The Official Voice of Vietnam Veterans of America, Inc. ®
An organization chartered by the U.S. Congress

July 2003



Paul Glass, 1948-2003

Paul Glass, a Vietnam War veteran and Michigan hospital volunteer who spent many hours working with critically ill children, died Feb. 26 of kidney cancer at his home in Clinton Township, Mich., a Detroit suburb. Glass and his therapy dog, Chelsea, a golden retriever, were frequent visitors for nine years to the Children's Hospital of Michigan and senior citizen nursing homes. Ruth Glass-Schmidt, said her brother's work may have "revolutionized'' pet therapy in hospital settings.

In 1995, after Glass' mother suffered a debilitating stroke and required round the clock medical care in a nursing home, Glass asked nursing home officials if he could come by with Chelsea to visit. Given permission to do so, Glass soon noticed that other patients in the nursing home looked forward to his visits.

In 1997, after training Chelsea and having the dog tested by the American Kennel Club for obedience and good citizenship (a test of disposition to see how the dog responded to strangers), he joined Therapy Dogs International and began working at Children's Hospital.

Shortly after Glass was diagnosed with cancer on New Year's Eve, Ursula A. Kempe, founder and director of Therapy Dogs International, sent a message to the organization: ``Paul has accumulated 1,200 volunteer hours at Children's Hospital alone. He has not even attempted to keep records of the numerous hours spent at other institutions (hospitals, nursing homes and schools). Paul's dedication to many of the fatally ill children whose days he brightened is too remarkable for words. He and his dog, Chelsea, sat casket-side, offering support to the very end. Chelsea, who provided support alongside Paul for so many people, is now solely devoted to him. She will not leave his side.''

Glass' sister said that support often came at a high emotional price for Glass. He had chosen to work with the worst of the worst medical cases - pediatric oncology cases, brain injuries and illnesses, cases that often led to the death of children and the emotional devastation that came with it.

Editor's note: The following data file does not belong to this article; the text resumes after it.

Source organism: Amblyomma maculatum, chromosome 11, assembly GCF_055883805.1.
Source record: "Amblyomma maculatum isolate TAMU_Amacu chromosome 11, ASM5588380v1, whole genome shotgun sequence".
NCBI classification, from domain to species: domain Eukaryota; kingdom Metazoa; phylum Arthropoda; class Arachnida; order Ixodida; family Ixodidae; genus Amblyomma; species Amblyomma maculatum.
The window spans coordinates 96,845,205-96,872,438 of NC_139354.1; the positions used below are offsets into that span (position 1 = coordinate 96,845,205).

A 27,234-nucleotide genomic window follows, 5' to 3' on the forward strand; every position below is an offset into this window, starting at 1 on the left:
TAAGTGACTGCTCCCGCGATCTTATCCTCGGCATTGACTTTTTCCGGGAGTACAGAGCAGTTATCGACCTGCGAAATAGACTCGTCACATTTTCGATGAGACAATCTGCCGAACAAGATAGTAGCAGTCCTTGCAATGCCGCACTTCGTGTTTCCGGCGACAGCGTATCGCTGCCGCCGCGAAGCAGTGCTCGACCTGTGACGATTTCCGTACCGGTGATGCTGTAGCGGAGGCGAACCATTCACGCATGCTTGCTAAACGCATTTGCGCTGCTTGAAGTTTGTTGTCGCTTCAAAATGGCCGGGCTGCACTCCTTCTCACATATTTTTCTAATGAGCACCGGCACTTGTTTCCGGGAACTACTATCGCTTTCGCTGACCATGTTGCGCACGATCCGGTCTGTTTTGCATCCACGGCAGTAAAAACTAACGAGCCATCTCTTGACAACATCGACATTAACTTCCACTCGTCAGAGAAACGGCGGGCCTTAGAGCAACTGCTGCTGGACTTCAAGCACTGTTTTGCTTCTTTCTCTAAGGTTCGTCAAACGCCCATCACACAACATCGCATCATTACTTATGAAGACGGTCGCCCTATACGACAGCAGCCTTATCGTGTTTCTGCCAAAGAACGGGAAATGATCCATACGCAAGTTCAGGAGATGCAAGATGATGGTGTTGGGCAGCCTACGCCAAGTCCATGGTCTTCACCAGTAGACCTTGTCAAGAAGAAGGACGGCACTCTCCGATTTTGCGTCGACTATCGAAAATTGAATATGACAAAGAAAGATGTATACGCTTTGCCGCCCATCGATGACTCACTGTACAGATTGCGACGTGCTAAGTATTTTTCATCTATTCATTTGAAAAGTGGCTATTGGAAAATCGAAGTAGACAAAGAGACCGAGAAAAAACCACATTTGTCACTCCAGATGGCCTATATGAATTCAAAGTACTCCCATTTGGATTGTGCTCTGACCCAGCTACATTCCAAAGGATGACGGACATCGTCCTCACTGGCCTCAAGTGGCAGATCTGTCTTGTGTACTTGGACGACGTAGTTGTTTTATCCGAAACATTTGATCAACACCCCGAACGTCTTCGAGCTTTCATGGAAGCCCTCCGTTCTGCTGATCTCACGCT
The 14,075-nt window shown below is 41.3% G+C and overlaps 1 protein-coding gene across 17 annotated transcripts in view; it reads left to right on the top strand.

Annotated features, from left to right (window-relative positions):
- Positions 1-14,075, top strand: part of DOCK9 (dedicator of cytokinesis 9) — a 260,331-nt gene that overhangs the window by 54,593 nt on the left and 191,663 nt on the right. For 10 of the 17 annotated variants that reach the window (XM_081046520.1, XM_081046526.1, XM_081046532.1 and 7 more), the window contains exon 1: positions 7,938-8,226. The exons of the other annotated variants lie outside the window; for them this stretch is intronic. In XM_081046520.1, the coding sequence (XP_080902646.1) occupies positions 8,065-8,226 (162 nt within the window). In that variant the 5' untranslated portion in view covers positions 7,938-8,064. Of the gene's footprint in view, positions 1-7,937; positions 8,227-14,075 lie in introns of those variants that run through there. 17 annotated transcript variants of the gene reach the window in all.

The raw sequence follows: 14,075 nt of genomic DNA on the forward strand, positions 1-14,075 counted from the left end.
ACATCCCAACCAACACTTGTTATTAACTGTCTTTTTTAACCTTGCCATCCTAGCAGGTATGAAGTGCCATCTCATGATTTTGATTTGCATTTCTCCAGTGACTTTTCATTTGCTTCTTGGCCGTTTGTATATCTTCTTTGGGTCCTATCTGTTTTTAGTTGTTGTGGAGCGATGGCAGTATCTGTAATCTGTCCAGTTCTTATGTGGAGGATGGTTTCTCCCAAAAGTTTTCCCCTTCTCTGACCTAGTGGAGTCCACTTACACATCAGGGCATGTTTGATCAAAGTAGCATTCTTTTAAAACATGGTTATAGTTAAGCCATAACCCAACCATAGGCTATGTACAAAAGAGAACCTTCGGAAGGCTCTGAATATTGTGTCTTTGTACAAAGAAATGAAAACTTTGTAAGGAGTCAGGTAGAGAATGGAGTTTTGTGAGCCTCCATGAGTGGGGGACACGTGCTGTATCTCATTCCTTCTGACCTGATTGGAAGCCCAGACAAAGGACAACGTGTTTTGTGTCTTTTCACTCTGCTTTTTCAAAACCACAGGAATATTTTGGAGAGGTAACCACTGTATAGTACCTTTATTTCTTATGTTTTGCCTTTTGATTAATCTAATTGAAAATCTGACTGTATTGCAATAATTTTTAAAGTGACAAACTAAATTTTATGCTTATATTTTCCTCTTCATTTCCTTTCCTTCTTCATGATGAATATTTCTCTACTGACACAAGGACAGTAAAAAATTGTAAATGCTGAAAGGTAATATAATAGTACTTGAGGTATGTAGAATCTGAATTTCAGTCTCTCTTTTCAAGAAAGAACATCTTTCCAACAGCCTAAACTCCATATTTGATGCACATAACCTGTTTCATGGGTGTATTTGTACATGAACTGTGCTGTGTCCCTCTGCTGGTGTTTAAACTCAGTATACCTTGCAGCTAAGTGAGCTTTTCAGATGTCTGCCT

"Chelsea would get the kids to do things the professionals couldn't,'' Glass-Schmidt said. "The children responded and Paul became very close to them. The funerals were very hard on him. He often couldn't go back for several weeks after one of those funerals.''

Schmidt said that under normal circumstances therapy dog handlers try to visit as many patients as possible when making hospital visits. The numbers of patients often  meant the dog would spend only about five minutes with each. She said Glass often went well beyond this and the extended time brought remarkable results.

"Paul would spend a minimum of an hour with each patient,'' she said. "Sometimes he'd spend all afternoon. He was forming a bond between child and dog that nobody else in the therapy dog field was doing. That's why families called the hospital to see if they could have Paul there on the day of surgery or a birthday or whatever the occasion. He'd rearrange his work schedule so he could be there.''

After being diagnosed with cancer, Glass told a local newspaper reporter that he was certain Chelsea knew something was wrong, that having worked for so long with other seriously ill people, the dog sensed that Glass now was ill.

"She was always close, but more now,'' he told The Macomb Daily. "The children in the neighborhood have offered to take her out for walks and to play with her and she won't go. She just sticks with me and keeps her eyes on me.''

Glass was 54 when he died.


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